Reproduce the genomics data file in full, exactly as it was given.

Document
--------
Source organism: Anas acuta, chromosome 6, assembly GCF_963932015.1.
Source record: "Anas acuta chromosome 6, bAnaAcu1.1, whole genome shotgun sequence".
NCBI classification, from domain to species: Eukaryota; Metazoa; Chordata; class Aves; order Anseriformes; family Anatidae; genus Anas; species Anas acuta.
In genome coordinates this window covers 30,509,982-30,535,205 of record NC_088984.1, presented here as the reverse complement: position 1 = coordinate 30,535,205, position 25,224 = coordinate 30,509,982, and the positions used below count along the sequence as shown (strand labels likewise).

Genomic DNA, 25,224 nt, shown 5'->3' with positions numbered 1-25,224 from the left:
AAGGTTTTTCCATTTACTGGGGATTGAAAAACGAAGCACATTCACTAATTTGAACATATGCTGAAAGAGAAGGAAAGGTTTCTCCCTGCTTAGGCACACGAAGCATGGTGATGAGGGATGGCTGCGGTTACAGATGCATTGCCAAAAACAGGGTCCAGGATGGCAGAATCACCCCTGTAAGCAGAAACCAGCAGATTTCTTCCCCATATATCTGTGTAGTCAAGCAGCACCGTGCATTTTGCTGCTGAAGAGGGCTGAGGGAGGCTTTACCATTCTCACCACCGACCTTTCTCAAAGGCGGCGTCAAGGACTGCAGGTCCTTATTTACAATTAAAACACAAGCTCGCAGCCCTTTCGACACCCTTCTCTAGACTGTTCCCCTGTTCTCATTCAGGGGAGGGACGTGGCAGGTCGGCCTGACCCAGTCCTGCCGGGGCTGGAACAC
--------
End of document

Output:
Source organism: Anas acuta, chromosome 6, assembly GCF_963932015.1.
Source record: "Anas acuta chromosome 6, bAnaAcu1.1, whole genome shotgun sequence".
NCBI classification, from domain to species: Eukaryota; Metazoa; Chordata; class Aves; order Anseriformes; family Anatidae; genus Anas; species Anas acuta.
In genome coordinates this window covers 30,509,982-30,535,205 of record NC_088984.1, presented here as the reverse complement: position 1 = coordinate 30,535,205, position 25,224 = coordinate 30,509,982, and the positions used below count along the sequence as shown (strand labels likewise).

Genomic DNA, 25,224 nt, shown 5'->3' with positions numbered 1-25,224 from the left:
AAGGTTTTTCCATTTACTGGGGATTGAAAAACGAAGCACATTCACTAATTTGAACATATGCTGAAAGAGAAGGAAAGGTTTCTCCCTGCTTAGGCACACGAAGCATGGTGATGAGGGATGGCTGCGGTTACAGATGCATTGCCAAAAACAGGGTCCAGGATGGCAGAATCACCCCTGTAAGCAGAAACCAGCAGATTTCTTCCCCATATATCTGTGTAGTCAAGCAGCACCGTGCATTTTGCTGCTGAAGAGGGCTGAGGGAGGCTTTACCATTCTCACCACCGACCTTTCTCAAAGGCGGCGTCAAGGACTGCAGGTCCTTATTTACAATTAAAACACAAGCTCGCAGCCCTTTCGACACCCTTCTCTAGACTGTTCCCCTGTTCTCATTCAGGGGAGGGACGTGGCAGGTCGGCCTGACCCAGTCCTGCCGGGGCTGGAACAC